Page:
Christchurch remembers for 10-year anniversary of the Great East Japan earthquake

The twin tragedies of the Christchurch earthquake and the Japan earthquake in 2011 are stark reminders of human vulnerabilities to natural disasters, Christchurch mayor Lianne Dalziel says.
Dozens gathered at the Christchurch World Peace Bell for the 10-year memorial service of the Great East Japan earthquake on Thursday.

In a message read out on her behalf, Dalziel said it was hard for people in Christchurch to imagine the totality of the magnitude 9 quake that struck off the coast of Japans Thoku region.

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Dozens of people gathered at the World Peace Bell in Christchurch Botanic Gardens for the 10-year memorial of the Tohoku earthquake in Japan on March 11, 2011.

The March 11, 2011 earthquake, also known as the Thoku earthquake, triggered a devastating tsunami up to 38 metres high, killing more than 15,000 people and leaving more than 2500 still missing 10 years on.


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Both disasters were stark reminders of human vulnerabilities to natural disasters though, and the comparison of the rebuilds afterwards were familiar, Dalziel said.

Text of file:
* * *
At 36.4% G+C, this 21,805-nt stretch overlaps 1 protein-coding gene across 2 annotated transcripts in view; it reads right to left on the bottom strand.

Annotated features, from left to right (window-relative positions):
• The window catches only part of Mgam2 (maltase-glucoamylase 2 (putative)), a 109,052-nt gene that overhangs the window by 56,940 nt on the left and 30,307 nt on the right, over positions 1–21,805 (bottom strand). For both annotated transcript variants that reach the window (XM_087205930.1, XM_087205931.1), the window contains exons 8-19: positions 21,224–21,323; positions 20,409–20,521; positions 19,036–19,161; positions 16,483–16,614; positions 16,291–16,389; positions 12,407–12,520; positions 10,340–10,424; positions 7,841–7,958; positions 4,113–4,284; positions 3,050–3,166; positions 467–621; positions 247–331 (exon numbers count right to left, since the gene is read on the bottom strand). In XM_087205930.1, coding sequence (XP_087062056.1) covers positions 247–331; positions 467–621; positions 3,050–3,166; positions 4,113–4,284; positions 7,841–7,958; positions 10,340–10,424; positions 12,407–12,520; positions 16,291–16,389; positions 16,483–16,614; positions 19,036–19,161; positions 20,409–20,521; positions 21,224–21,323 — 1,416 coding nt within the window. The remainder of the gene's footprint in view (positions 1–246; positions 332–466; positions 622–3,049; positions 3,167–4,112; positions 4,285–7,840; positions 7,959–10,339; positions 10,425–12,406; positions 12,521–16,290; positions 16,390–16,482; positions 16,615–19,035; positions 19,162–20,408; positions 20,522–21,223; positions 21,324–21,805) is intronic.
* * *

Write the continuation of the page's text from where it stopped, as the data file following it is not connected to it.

A tale of two recovering cities could be told.

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Japanese consul Masaya Tanigawa speaks at the 10-year memorial service for the Tohoku earthquake at the World Peace Bell in Christchurch Botanic Gardens.

We have seen how disasters can pull people, and countries, closer together, she said.

Each country sent rescue teams to help the other, while the collapse of Christchurch's CTV building saw 28 English language students from Japan among the 115 dead.

Many Japanese residents were among the attendees at Thursday's ceremony in Christchurch.

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The bell was rung by the attendees of the 10-year memorial service at the World Peace Bell in Christchurch Botanic Gardens.

Christchurch resident Asako Suzuki said she felt grateful she could attend a memorial service in Christchurch, having lost friends to the tsunami in Japan.

Japanese consul Masaya Tanigawa also spoke at the ceremony, reflecting on the ties made between both countries.

As we stand in this tranquil and reflective spot in the beautiful Botanical Gardens, let us remember all those who lost their lives, their families and all who have been affected by those natural disasters, Tanigawa said.

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Students from Christ's College perform their award-winning waiata as part of the 10-year memorial service for the Thoku earthquake in Japan at the World Peace Bell in Christchurch Botanic Gardens.

Students from Christs College also performed their award-winning waiata as part of the event.

The World Peace Bell had been rung in Christchurch every year since the Thoku earthquake to remember those who lost their lives to the earthquake and tsunami.

Roy Sinclair, chairman of the New Zealand chapter of the association, said it was important to commemorate how New Zealand and Japan were linked by the twin tragedies.

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